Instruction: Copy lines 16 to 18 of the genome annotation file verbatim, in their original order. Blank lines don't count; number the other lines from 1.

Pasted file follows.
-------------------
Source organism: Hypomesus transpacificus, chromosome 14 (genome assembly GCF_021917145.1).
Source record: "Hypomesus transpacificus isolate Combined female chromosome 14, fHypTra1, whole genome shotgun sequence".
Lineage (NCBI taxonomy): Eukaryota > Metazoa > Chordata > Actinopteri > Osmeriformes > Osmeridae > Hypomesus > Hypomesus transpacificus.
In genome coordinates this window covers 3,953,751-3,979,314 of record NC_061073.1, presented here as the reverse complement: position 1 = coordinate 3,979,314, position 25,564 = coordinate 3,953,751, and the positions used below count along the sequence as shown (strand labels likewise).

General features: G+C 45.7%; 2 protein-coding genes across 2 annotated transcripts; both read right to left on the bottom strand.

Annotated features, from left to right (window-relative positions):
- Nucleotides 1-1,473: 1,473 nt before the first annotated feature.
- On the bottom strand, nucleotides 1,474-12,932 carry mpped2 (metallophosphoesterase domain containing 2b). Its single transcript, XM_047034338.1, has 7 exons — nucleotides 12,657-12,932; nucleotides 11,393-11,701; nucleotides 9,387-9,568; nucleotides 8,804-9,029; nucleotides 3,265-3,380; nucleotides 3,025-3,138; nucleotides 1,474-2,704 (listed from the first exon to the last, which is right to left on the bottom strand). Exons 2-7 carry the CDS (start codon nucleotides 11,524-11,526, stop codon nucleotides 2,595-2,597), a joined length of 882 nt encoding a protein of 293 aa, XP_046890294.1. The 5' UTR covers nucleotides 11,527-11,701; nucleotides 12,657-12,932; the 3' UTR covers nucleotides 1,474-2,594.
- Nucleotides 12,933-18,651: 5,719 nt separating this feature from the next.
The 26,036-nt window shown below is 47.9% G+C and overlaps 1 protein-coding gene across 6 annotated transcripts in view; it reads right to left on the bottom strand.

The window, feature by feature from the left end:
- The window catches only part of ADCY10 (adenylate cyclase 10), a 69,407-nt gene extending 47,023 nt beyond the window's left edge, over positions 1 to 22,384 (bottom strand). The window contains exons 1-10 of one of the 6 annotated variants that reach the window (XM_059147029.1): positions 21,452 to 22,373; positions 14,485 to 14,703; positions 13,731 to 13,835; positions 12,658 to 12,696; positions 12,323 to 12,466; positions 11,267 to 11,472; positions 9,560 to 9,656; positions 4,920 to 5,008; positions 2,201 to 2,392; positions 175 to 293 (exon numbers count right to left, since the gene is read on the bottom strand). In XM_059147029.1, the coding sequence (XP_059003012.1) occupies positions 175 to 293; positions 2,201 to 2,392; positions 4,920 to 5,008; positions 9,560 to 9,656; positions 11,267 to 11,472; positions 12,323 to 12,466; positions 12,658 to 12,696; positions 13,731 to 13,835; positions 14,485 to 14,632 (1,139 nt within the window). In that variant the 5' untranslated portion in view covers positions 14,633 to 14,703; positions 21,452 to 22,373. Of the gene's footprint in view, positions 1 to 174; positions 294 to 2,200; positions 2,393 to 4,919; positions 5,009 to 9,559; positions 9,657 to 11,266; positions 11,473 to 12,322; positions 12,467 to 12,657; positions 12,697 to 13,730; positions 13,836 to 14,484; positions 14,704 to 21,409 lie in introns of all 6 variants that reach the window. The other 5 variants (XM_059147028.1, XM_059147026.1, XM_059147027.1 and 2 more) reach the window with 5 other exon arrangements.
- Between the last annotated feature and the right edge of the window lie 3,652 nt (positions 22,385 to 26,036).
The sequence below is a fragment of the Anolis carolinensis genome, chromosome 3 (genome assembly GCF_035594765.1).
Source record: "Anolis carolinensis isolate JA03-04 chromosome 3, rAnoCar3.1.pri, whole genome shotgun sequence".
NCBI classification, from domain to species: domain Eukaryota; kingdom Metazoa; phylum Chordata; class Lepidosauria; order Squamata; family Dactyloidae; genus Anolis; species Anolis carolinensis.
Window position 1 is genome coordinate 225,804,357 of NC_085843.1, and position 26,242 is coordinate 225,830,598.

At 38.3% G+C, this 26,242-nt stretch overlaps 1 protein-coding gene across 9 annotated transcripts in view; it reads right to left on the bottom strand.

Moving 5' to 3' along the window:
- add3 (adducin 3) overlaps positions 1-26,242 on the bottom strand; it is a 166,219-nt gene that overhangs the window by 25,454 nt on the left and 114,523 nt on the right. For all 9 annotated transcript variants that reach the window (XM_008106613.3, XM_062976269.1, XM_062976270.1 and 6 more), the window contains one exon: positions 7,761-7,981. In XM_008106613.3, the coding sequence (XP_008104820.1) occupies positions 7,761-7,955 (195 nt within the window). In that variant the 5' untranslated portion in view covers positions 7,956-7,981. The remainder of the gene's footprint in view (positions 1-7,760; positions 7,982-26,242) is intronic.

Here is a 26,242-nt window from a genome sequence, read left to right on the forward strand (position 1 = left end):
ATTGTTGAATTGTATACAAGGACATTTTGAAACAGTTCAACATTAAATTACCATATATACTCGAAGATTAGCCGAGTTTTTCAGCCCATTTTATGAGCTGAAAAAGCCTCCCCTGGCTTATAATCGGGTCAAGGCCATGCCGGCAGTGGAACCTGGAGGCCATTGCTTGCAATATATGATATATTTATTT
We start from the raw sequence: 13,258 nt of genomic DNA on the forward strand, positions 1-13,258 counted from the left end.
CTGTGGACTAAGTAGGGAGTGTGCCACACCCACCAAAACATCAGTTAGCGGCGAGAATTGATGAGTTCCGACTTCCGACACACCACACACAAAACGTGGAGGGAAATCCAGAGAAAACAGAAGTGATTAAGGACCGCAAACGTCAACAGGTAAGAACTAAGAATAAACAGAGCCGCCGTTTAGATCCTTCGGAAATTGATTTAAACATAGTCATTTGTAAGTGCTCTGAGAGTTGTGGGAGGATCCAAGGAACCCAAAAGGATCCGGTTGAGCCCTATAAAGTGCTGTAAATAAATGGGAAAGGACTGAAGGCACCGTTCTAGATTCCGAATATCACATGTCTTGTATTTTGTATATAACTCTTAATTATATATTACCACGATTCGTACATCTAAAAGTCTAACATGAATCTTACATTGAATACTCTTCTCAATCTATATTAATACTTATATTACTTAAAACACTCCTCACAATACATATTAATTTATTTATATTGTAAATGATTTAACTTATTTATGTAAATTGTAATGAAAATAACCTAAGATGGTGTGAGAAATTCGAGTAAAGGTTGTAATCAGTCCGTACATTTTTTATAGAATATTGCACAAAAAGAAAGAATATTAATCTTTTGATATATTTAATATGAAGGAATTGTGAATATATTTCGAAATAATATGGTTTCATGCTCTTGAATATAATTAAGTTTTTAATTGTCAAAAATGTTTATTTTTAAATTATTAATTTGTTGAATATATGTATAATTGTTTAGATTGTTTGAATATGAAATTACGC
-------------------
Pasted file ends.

NCBI classification, from domain to species: domain Eukaryota; kingdom Metazoa; phylum Chordata; class Lepidosauria; order Squamata; family Dactyloidae; genus Anolis; species Anolis carolinensis.
Window position 1 is genome coordinate 225,804,357 of NC_085843.1, and position 26,242 is coordinate 225,830,598.

At 38.3% G+C, this 26,242-nt stretch overlaps 1 protein-coding gene across 9 annotated transcripts in view; it reads right to left on the bottom strand.